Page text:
Weary Pilgrims in Exhausting Times

Photo by howling red on Unsplash; licensed under CC0.

Dear Working Preacher,

It’s been a long while since I’ve had the chance to write to you (I’ve taken on a new role at the seminary, which has redirected my attention). Thus, it’s been a while since I’ve had the chance to thank you for the work you do.

So thank you!

Thank you for the work you do to preach the gospel in a world driven mad by law. Driven mad by a devotion to trying to save itself through the law. And usually not God’s law. It is being driven mad by all sort of human perspectives on the law. It seems every interest group or identity community has its own small perspective on truth, which it seems is the truth, the whole truth, and nothing but the truth. In that world, thanks for preaching the gospel of Jesus Christ.

September and October are the hardest time of year for Working Preachers in my context. And I know many Working Preachers who are exhausted right now, as mid-October looms. The lectionary lessons for this week offer an incredible embarrassment of riches for how you might live in this exhausting time.

Thematic (Complementary) First Reading: Genesis 32:22-31

The fantastic tale of Jacob wresting with God. See Rachel Wrenn’s great commentary on our website. She writes that the story of wrestling with God may be “the best description of the life of faith in the entire Bible.” This week, dear Working Preacher, you might need to take some time to wrestle with God. And how does one wrestle with God? The psalms provide a model—complain to God, lament, cry out, trust God, sing God’s praises. That’s how the best Working Preachers wrestle.

Semi-continuous First Reading: Jeremiah 31:27-34

The reading contains the famous line about sour grapes and then the crucial promise of the new covenant. As Steed Davidson writes on the website, the passage imagines “a God that no longer looks like the angry deity set upon punishment and destruction.” Working Preacher, do not let your teeth be set on edge by the sour grapes your parents and grandparents chewed. Look to God for the promise of new life and promise of the new covenant.

Psalm 121

There are few psalms more beloved than Psalm 121. And there are few psalm scholars I love more than Bill Bellinger. The psalm was originally for those making pilgrimage. And what better metaphor is there for the life of faith than pilgrimage. I love that old song, “I am a Pilgrim and a Stranger.” For those of us who are traveling through a wearisome land, Bellinger writes: “YHWH is the one who is the sufficient source of help and protection for all pilgrims.” Working Preacher, as your travel this wearisome time of year, drink from the sustaining and sufficient source of help.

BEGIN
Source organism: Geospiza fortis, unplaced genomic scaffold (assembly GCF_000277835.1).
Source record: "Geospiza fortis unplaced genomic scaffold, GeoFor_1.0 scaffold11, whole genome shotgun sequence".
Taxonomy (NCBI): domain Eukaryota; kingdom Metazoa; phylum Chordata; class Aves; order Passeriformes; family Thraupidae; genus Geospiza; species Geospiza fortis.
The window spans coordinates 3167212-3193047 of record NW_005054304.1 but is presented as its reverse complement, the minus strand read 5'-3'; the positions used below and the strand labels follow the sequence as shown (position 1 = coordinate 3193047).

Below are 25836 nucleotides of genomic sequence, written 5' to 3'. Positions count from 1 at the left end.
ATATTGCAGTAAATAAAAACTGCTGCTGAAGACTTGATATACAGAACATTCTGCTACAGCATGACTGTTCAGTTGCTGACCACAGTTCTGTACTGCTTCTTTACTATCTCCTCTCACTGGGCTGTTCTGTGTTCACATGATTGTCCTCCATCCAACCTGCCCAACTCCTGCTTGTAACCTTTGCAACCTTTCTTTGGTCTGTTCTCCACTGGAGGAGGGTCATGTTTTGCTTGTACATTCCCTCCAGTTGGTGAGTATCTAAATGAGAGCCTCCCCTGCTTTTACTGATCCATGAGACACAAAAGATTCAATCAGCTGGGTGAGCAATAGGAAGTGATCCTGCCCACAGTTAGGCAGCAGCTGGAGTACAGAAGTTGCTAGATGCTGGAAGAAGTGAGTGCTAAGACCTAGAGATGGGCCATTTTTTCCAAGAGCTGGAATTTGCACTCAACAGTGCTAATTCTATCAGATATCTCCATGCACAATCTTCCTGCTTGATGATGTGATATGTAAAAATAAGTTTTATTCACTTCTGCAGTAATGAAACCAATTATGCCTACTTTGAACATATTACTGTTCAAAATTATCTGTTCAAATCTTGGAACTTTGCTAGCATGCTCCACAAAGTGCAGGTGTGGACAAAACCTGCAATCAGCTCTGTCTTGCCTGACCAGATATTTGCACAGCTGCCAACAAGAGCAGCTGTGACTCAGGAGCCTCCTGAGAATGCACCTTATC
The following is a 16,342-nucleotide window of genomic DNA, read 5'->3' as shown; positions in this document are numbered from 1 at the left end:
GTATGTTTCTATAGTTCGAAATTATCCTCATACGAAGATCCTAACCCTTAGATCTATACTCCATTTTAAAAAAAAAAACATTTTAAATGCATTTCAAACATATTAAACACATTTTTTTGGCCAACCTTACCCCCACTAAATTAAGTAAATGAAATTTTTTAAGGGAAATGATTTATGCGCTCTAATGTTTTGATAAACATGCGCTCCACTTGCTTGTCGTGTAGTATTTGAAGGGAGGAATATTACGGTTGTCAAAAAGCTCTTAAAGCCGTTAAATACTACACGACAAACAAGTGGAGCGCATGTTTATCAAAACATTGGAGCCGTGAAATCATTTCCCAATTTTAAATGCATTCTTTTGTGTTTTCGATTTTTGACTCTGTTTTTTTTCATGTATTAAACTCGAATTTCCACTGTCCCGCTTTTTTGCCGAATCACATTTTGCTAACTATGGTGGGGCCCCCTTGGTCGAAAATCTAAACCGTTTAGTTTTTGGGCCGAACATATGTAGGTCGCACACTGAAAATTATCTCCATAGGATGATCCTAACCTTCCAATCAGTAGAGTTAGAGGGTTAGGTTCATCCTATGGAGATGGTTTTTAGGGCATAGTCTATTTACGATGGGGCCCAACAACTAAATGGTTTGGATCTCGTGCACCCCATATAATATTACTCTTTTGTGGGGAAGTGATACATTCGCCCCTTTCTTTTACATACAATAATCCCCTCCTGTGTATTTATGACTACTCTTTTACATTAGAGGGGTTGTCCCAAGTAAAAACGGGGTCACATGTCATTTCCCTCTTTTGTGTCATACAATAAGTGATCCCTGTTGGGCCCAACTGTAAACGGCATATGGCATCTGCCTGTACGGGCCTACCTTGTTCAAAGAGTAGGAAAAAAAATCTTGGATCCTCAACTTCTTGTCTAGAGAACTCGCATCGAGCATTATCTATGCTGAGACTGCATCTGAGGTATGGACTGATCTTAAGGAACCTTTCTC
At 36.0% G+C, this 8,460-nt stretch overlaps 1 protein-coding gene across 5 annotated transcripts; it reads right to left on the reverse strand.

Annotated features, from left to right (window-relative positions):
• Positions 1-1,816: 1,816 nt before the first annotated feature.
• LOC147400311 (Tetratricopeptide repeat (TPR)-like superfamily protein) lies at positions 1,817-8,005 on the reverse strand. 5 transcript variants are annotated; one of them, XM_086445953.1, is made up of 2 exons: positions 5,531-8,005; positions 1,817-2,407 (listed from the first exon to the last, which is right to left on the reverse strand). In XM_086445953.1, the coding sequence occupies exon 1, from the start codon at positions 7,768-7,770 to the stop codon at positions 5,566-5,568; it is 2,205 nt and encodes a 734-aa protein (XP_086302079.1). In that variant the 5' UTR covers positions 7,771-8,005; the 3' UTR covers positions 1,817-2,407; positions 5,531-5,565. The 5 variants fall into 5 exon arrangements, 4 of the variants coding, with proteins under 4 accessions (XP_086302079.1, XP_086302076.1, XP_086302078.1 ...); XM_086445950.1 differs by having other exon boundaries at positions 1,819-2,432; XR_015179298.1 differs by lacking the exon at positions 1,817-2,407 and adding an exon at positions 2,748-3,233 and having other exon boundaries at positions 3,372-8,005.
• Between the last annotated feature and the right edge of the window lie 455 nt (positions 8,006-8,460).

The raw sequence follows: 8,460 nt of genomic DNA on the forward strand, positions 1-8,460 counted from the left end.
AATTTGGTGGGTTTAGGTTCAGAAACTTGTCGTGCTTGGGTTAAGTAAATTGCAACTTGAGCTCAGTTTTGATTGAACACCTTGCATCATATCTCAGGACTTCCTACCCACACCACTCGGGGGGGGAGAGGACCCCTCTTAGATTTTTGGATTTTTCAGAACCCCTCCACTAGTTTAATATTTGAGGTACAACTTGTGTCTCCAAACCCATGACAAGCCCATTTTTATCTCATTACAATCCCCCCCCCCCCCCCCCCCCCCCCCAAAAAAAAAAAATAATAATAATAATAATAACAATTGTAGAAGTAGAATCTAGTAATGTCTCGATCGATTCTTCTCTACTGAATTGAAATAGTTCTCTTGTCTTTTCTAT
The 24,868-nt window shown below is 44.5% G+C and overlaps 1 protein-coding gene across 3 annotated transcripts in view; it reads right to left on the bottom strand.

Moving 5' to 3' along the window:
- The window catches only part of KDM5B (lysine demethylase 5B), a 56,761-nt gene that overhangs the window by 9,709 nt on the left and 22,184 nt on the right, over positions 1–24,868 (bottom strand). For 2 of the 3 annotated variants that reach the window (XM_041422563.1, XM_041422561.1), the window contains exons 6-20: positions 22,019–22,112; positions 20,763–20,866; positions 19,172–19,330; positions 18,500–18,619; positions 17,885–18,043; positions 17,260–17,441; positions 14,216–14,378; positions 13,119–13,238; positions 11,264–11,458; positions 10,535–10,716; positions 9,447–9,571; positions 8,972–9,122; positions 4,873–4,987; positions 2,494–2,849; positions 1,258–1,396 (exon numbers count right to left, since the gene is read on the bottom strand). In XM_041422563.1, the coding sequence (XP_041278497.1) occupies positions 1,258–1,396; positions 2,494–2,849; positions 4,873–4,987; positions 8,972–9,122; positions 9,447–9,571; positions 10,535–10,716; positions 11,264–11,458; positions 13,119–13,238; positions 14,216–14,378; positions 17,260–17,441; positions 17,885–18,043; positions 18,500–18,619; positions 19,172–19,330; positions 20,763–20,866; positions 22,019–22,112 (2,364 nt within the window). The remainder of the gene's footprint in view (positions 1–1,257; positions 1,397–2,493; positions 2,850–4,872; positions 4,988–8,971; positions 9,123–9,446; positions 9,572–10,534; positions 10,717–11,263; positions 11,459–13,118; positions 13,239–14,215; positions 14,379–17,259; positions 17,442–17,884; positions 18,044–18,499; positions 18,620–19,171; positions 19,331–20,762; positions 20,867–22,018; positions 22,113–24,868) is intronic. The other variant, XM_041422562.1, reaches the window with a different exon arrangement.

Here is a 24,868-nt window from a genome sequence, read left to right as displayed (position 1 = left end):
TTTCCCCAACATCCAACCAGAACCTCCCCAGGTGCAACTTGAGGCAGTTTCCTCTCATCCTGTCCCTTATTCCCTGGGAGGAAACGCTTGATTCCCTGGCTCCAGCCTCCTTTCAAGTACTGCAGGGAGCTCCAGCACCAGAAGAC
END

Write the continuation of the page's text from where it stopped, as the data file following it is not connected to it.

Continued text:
Second Lesson: 2 Timothy 3:14—4:5

This passage from 2 Timothy contains gorgeous exhortations for the faith: “continue in what you have learned and firmly believed,” “you have known the sacred writings that are able to instruct you for salvation through faith in Christ Jesus,” “proclaim the message, be persistent whether the time is favorable or unfavorable,” “endure suffering, do the work of an evangelist, carry out your ministry fully.” Attending to what the passage says about the Scriptures, Karl Jacobson writes, “This is theology at work. All scripture is a means by which God can breathe and faith and hope and love and forgiveness and resurrection, into people.” I attended an ordination last Saturday. I was reminded that at ordination (in my tradition) preachers promise to be consistent in their study of scripture and use of the means of grace. Sometimes, for me, it is good just to read scripture for a while—not to study it in order to preach it, not to prepare a lesson for class, not to read secondary literature about it, but just to read it. Because the scriptures are a means of grace.

Gospel: Luke 18:1-8

Well, the Gospel is a scary passage, because in his parable, Jesus tells a story about a foreign widow. Wow! A quadruple trigger passage: a woman, a widowed woman, a foreign-widowed woman, a foreign-widowed woman who pesters. And she pesters a corrupt judge. And guess what: she is the model of faith. So, we might ask Jesus (according to Luke), are we to be like the woman and “pray always and not lose heart”? Why? So that “the Son of Man will find faith on earth” when he returns.

There is a lot here this week for you, Working Preacher. It is a wearisome time of year. I don’t know about you, but I’m going to do what the texts say. This week, I’ll pause in my weary pilgrimage to wrestle with God, pray, sing, read scripture, lament, complain, and trust in the new creation and covenant.

Thanks for what you do, Working Preacher.

In Christ,

Rolf Jacobson

Hand raised in worship against orange background

Trauma-Informed Worship workshop

October 22 | 10a-noon (Central)

Ensuring that worship is safe for everyone requires more than just a checklist. We have to shift how we think about hospitality, healing, our own pain, as well as our worship spaces and practices. This workshop will give you a start in becoming a more trauma-informed leader and community.